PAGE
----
Background on the Front Control Arm Bushings
BMW designed the front control arm bushings (FCAB) on the BMW E46 out of rubber, with a fluid filling to reduce the amount of NVH transmitted to the driver. Although they feel great when new, the FCABs have a tendency to go at an alarming rate.
OEM bushings can be tricky to separate from the control arm. It is possible to take them off without trashing the part, but it’s a challenge. Best tool to remove them if the bushings are still intact is to use a three-jaw puller.
Aftermarket polyurethane bushings are designed to overcome the short service life encountered on the OEM part, at the expense of increased NVH.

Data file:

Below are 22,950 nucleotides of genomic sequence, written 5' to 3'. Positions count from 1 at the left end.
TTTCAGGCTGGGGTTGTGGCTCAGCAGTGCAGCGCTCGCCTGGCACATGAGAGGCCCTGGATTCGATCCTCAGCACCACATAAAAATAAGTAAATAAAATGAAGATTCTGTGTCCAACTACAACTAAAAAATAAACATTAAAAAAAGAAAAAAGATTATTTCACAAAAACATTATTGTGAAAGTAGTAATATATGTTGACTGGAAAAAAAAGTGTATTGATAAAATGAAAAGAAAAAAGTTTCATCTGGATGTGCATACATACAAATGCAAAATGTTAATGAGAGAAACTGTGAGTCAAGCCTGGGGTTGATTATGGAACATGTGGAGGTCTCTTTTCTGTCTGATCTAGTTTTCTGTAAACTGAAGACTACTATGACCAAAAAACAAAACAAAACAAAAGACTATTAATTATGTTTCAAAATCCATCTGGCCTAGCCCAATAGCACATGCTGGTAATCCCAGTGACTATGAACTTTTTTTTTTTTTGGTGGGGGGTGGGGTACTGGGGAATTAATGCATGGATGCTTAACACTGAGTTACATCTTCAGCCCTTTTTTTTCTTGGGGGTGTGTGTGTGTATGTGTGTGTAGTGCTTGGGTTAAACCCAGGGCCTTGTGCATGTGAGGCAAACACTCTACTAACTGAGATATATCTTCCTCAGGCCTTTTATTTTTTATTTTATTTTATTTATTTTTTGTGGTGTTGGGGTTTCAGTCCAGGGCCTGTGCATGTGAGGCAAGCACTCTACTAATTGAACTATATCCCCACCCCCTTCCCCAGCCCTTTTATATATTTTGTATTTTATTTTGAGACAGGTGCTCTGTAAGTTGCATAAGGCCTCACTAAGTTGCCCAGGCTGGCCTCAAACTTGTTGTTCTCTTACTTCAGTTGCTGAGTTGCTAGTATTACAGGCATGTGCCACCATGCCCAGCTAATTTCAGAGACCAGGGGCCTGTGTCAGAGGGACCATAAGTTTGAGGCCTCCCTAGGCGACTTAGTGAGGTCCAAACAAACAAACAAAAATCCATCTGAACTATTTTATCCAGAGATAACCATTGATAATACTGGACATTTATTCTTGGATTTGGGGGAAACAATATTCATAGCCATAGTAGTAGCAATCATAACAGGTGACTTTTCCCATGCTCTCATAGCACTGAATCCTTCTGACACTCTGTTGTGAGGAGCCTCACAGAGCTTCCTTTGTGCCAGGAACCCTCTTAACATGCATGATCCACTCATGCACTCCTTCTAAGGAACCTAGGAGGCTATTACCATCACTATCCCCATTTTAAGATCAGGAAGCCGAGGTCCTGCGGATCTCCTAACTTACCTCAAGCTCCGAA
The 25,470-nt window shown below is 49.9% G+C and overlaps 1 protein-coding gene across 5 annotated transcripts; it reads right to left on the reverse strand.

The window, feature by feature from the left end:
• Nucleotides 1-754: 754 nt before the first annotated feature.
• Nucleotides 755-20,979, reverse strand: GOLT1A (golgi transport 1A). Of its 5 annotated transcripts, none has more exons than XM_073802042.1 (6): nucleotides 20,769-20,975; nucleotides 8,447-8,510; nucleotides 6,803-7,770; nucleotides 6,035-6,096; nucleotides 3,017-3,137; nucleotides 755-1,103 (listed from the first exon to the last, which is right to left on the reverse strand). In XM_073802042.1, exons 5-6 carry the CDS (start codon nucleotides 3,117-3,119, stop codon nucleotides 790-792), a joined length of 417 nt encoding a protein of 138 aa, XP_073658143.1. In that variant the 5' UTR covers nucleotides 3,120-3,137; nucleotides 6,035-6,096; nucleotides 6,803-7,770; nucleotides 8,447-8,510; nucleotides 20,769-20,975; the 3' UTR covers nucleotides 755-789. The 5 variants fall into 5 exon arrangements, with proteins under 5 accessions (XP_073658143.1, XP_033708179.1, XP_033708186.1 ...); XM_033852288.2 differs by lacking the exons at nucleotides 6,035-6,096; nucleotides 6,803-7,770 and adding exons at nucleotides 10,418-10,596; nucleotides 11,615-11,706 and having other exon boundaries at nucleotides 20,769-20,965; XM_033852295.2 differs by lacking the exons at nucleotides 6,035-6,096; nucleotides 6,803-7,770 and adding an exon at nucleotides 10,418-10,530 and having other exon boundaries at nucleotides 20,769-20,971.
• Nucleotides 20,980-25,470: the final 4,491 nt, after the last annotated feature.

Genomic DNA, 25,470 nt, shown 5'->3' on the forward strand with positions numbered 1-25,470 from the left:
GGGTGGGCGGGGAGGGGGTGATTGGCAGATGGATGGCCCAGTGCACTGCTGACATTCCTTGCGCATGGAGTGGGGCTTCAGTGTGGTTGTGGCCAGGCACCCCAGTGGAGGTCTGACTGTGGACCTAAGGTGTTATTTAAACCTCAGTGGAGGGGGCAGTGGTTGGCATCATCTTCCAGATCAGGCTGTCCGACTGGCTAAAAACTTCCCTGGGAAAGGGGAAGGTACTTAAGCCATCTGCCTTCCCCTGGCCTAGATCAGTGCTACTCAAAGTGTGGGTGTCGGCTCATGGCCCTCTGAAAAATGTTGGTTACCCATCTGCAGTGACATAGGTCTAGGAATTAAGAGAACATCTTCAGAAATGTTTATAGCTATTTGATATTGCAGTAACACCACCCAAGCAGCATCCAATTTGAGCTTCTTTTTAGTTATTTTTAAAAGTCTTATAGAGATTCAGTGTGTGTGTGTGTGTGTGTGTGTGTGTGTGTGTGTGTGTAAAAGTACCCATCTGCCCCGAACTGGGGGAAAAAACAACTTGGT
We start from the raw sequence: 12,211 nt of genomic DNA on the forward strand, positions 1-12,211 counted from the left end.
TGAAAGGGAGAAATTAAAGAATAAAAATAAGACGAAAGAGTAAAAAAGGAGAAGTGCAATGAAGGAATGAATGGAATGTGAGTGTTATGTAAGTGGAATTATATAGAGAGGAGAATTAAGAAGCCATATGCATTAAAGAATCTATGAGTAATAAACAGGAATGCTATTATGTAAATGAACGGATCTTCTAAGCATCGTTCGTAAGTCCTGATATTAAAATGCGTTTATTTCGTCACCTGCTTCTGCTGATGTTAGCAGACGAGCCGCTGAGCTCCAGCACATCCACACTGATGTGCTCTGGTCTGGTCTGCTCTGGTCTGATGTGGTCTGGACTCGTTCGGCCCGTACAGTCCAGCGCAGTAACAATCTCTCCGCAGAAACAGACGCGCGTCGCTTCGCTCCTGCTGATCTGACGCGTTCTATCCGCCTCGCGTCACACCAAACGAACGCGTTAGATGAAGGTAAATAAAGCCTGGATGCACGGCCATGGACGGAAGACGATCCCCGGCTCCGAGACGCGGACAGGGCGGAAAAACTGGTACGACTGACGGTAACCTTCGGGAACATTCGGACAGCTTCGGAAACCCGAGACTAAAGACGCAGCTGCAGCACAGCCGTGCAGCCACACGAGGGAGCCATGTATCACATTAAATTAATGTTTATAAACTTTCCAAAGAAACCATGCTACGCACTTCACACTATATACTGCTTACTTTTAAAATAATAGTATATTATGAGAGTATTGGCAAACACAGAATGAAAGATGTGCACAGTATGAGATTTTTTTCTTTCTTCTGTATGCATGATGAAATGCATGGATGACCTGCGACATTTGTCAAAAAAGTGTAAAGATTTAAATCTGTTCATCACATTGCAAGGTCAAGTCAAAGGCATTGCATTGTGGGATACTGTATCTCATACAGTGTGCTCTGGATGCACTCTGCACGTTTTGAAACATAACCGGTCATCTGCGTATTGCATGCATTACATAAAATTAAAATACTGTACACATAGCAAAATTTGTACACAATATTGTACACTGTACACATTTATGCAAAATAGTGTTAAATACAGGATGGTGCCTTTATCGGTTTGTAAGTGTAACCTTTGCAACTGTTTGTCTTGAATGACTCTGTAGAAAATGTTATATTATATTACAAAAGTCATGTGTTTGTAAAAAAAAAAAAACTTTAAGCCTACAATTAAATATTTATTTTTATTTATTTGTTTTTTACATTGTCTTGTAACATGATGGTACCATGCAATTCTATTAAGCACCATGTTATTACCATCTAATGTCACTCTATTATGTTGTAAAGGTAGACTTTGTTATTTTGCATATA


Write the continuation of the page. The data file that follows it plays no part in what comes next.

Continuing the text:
BMW E46 M vs. non-M FCABs
My Experience with FCABs
The first time that I did this job (February 2, 2010), I swapped in a set of OEM bushings.
The second time (April 6, 2012), UUC Motorwerks had just introduced their second generation polyurethane FCAB for the BMW E46, and I took the plunge. They were quite expensive at the time of introduction, and since then the price has gone down significantly. I spent $239 on them (their introduction pricing) and they’re now selling for $149. Sour grapes.
Anyways, I must have goofed when I placed the order for my FCABs, because the ones that I received had BMW E46 M3 brackets. I went ahead and installed them, and they seem to work.
The third time, I purchased the correct part from UUC Motorwerks.
Replace the FCAB bolts at the first sign of trouble. There’s a very good reason to do this, a story for next time.
Turning the wheel to full lock can help bring the FCAB carrier closer to the correct position on the frame rail — especially helpful when working with polyurethane FCABs.